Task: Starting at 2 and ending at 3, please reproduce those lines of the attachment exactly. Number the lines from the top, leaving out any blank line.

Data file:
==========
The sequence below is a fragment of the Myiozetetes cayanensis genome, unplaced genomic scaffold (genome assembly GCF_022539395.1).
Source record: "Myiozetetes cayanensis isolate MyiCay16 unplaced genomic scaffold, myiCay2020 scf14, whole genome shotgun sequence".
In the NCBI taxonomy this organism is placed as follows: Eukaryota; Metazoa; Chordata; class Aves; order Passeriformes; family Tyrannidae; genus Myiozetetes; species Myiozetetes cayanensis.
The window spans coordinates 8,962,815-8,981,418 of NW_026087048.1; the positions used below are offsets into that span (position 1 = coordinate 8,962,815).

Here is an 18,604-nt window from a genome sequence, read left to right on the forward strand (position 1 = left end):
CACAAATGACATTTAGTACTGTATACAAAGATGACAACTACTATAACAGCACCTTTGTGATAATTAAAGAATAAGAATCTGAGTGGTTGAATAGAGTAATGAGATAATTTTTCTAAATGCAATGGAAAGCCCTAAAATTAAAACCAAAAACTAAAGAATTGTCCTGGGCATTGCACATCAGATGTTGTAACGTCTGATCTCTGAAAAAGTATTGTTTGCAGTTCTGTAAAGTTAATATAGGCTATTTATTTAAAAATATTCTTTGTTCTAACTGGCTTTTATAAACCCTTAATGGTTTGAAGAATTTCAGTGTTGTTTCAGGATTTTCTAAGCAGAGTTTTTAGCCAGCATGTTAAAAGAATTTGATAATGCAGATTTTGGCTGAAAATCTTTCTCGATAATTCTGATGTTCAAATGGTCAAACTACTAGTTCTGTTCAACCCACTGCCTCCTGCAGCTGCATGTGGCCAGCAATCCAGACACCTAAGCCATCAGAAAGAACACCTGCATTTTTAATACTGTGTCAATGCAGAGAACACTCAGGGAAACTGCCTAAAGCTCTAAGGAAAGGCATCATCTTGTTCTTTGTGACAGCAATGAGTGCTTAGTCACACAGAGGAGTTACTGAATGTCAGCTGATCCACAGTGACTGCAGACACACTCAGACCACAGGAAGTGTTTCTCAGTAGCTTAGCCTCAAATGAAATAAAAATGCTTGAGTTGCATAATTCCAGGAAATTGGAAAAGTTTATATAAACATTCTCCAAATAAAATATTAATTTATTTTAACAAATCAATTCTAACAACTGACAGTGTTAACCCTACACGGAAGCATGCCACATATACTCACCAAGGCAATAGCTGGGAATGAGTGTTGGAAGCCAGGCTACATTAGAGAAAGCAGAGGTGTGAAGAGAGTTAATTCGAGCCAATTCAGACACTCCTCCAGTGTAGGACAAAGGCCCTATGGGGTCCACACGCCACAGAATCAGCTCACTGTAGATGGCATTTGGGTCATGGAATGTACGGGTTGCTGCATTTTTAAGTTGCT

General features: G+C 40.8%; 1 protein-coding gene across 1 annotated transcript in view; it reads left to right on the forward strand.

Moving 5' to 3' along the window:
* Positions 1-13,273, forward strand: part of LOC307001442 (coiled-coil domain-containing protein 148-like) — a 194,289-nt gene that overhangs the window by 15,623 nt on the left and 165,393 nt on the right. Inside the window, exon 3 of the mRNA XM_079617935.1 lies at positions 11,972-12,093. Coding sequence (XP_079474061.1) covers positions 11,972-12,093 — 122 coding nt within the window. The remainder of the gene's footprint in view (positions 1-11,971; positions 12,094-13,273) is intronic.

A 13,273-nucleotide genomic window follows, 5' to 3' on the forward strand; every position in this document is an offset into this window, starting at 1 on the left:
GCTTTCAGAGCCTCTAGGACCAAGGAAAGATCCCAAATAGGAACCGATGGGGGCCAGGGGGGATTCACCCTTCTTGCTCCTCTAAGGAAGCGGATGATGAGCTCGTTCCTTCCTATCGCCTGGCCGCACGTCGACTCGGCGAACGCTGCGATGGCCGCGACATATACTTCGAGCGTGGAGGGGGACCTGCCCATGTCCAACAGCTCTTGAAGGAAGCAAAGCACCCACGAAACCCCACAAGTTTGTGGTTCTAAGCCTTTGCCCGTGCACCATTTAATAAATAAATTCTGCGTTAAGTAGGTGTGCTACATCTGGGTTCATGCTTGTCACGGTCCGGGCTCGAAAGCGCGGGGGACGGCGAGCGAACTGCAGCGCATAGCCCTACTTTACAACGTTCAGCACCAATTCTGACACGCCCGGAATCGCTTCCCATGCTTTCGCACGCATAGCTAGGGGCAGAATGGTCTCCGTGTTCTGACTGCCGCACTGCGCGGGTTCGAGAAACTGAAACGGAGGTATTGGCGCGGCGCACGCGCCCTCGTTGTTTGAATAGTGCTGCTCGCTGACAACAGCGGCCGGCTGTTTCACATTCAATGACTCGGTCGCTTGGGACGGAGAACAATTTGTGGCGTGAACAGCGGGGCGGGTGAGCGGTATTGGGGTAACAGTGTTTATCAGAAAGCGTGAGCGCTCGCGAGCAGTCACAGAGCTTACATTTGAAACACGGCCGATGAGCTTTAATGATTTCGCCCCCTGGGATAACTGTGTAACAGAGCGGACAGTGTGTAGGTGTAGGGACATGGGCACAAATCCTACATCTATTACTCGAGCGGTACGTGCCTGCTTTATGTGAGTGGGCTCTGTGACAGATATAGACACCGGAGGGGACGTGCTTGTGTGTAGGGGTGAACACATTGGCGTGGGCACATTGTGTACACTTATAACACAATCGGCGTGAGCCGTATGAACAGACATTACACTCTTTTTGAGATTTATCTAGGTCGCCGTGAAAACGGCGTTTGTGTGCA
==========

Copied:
Source record: "Myiozetetes cayanensis isolate MyiCay16 unplaced genomic scaffold, myiCay2020 scf14, whole genome shotgun sequence".
In the NCBI taxonomy this organism is placed as follows: Eukaryota; Metazoa; Chordata; class Aves; order Passeriformes; family Tyrannidae; genus Myiozetetes; species Myiozetetes cayanensis.